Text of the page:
Peter Maass

Author and Journalist

Peter Maass is a journalist and author, currently contributing to The New York Times Magazine. He has also written for The New Yorker, The New Republic, The Atlantic Monthly, Outside, and Slate, among other outlets.

Maass spent many years as a foreign correspondent, based first in Europe, then in Asia, and then in Eastern Europe, where he covered the war in Bosnia. He has also been on assignment in Iraq to cover the war there.

He is the author of Love Thy Neighbor: A Story of War (1996), which won The Los Angeles Times Book Prize and the Overseas Press Club Book Prize, and Crude World: The Violent Twilight of Oil (2009).

Featured Work

Crude World: The Violent Twilight of Oil

OCT 6, 2009 Podcast

Crude World: The Violent Twilight of Oil

From Ecuador to Nigeria, in most oil-producing countries oil has not brought any benefits to the poor and has often damaged people's health and ruined ...

The New Killing Fields: Massacre and the Politics of Intervention

OCT 16, 2002 Podcast

The New Killing Fields: Massacre and the Politics of Intervention

Humanitarian intervention does not "belong in the shadows" because it has the moral urgency of self-defense, which puts it ahead of preventive war, say Walzer ...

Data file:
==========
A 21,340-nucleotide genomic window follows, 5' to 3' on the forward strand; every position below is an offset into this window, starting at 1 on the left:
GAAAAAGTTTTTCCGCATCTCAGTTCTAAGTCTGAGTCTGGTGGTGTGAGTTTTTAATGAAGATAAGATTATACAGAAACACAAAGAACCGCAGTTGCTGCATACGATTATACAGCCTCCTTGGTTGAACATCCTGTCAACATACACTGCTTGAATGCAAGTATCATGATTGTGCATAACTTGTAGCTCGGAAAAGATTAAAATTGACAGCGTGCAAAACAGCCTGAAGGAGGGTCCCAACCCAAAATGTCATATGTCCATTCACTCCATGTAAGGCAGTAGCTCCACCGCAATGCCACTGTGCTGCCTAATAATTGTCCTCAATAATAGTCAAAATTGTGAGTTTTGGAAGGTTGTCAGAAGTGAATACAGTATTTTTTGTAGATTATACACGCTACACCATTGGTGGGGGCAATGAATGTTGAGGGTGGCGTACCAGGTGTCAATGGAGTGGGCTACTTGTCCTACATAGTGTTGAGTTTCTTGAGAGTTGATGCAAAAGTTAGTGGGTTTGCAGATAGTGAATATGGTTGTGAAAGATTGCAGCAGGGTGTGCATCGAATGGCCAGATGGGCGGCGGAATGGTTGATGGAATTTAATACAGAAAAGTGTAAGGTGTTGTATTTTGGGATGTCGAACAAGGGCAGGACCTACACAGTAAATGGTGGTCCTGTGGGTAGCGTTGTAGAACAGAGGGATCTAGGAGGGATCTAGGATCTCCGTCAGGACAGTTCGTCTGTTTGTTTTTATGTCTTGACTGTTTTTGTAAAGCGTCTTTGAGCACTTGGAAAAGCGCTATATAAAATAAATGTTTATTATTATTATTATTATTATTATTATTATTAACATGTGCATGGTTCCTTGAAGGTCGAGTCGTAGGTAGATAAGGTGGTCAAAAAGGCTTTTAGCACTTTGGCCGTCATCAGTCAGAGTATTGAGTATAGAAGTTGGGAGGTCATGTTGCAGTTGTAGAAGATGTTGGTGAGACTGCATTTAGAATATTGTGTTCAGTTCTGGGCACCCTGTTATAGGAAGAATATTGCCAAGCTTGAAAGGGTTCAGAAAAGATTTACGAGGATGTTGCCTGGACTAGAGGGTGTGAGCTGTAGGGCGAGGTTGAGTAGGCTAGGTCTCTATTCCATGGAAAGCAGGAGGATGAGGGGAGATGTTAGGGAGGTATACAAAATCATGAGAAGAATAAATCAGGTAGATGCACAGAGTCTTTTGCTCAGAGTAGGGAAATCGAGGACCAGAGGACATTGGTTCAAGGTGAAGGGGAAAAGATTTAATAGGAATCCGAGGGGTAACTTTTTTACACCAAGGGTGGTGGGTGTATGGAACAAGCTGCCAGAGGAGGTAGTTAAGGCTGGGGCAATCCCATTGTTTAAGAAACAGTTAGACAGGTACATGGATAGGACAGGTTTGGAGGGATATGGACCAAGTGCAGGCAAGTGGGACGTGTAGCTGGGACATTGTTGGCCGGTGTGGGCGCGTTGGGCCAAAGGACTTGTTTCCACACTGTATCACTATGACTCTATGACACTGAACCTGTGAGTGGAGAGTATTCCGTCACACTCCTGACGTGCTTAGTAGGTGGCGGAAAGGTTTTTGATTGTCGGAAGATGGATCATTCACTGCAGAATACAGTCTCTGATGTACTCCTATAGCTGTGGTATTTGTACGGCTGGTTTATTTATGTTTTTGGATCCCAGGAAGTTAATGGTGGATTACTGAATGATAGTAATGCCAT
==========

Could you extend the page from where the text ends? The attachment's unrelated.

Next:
The New Killing Fields: Massacre and the Politics of Intervention

OCT 16, 2002 Podcast

The New Killing Fields: Massacre and the Politics of Intervention

Humanitarian intervention does not "belong in the shadows" because it has the moral urgency of self-defense, which puts it ahead of preventive war, say Walzer ...

The New Killing Fields: Massacre and the Politics of Intervention

OCT 16, 2002 Podcast

The New Killing Fields: Massacre and the Politics of Intervention

Humanitarian intervention does not "belong in the shadows" because it has the moral urgency of self-defense, which puts it ahead of preventive war, say Walzer ...

The New Killing Fields: Massacre and the Politics of Intervention

OCT 16, 2002 Transcript

The New Killing Fields: Massacre and the Politics of Intervention

Humanitarian intervention does not "belong in the shadows" because it has the moral urgency of self-defense, which puts it ahead of preventive war, say Walzer ...